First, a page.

Prevalences of scabies and pediculosis corporis among homeless people in the Paris region: results from two randomized cross-sectional surveys (HYTPEAC study)

Publié le 1 Janvier 2016
Mis à jour le 10 septembre 2019

Background: dermatological infections constitute the most common health problem in the homeless population. Objectives To estimate the prevalences of scabies and pediculosis corporis and to identify associated factors in the homeless population. Methods: two randomized cross-sectional surveys were performed, one on the homeless population sleeping in public places in Paris, and the other on the homeless population in various shelters in the Ile-de-France administrative region. Overall 341 and 667 people, respectively, were interviewed about sociodemographic characteristics, lifestyle and hygiene practices, and were exam¬ined by a nurse. Results: in individuals sleeping in public places the prevalence of scabies was esti¬mated at 65% [95% confidence interval (CI) 0.5 12.5] and for pediculosis cor¬poris at 5.4% (95% CI 1.7 9.1). For those sleeping in shelters these values were 04% (95% CI 0.1 1.8) and 015% (95% CI 0.0 9.7), respectively (P < 001 in both cases). In public places, after multivariate analysis, being a woman, citing squats among the three main types of accommodation and not possessing a sleeping bag were significantly associated with diagnosis of scabies. Likewise, begging, a history of pubic lice, and not taking showers in municipal baths were associated with pediculosis corporis in public places. Conclusions: firstly, this study highlights the real existence of two distinct subpopu¬lations having different sociodemographic characteristics, with specific lifestyles and practices, and with different prevalences of ectoparasitism. Secondly, the results of the multivariate analyses will help the implementation of specific actions targeting the group of people who sleep in public places.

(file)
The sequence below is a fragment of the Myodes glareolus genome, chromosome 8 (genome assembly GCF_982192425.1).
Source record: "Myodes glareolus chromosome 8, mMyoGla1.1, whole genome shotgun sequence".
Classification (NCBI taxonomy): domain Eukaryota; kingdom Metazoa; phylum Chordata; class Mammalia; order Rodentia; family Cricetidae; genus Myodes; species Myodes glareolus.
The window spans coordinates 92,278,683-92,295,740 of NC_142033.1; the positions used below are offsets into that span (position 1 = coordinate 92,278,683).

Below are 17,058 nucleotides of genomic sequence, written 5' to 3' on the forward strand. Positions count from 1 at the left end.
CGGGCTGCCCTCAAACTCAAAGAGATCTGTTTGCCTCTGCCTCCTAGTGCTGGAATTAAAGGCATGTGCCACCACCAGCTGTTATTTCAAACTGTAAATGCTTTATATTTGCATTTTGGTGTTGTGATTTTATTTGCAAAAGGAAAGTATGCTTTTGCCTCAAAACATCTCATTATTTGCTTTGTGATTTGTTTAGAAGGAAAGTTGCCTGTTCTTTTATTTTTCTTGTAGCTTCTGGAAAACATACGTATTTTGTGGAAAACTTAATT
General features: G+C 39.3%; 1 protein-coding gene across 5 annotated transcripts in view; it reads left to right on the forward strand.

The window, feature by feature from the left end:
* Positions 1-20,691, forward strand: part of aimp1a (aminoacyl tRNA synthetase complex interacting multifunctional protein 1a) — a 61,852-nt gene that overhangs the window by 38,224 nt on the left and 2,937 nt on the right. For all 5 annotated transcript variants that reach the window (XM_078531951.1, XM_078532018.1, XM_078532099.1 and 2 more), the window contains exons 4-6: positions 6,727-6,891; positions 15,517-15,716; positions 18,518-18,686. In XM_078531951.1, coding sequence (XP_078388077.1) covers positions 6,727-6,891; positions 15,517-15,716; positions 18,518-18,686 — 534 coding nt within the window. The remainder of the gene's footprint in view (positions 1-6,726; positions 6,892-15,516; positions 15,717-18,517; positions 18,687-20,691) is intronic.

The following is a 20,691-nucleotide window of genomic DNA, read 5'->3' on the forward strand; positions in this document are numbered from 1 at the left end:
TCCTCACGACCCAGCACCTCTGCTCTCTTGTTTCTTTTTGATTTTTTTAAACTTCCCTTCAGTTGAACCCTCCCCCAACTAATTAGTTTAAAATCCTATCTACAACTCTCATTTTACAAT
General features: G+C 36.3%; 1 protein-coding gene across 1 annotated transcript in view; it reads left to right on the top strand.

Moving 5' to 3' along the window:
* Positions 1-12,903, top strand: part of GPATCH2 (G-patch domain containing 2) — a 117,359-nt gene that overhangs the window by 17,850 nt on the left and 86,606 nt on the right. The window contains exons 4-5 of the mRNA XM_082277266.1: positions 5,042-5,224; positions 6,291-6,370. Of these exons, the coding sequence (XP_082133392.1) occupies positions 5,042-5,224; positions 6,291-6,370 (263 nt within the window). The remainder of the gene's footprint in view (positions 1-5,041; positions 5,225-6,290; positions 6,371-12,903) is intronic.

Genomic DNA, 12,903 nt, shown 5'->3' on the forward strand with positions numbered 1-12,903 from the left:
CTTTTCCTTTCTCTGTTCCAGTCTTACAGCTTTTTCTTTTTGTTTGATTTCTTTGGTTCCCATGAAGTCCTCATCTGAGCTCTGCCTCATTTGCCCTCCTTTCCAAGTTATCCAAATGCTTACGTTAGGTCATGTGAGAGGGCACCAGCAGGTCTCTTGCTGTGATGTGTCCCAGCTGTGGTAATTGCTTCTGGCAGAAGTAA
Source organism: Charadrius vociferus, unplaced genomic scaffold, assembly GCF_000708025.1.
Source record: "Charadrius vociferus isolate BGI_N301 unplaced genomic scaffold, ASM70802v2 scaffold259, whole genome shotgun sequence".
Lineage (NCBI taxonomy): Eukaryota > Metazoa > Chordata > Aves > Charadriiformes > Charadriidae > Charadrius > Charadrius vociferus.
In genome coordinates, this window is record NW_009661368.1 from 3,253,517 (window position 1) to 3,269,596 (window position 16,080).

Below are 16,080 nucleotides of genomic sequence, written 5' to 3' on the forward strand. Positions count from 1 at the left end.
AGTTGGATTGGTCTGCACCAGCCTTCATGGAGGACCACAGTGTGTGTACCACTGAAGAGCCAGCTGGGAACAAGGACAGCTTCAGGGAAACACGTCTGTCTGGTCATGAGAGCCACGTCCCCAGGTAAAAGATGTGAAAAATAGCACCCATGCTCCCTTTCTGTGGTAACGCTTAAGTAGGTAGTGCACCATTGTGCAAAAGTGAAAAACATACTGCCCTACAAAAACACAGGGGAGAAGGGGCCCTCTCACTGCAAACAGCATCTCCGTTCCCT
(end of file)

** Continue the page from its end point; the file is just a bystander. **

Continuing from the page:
Auteur : Arnaud A, Chosidow O, Detrez MA, Bitar D, Huber F, Foulet F, Le Strat Y, Vandentorren S
British Journal of Dermatology, 2016, vol. 174, n°. 1, p. 104-12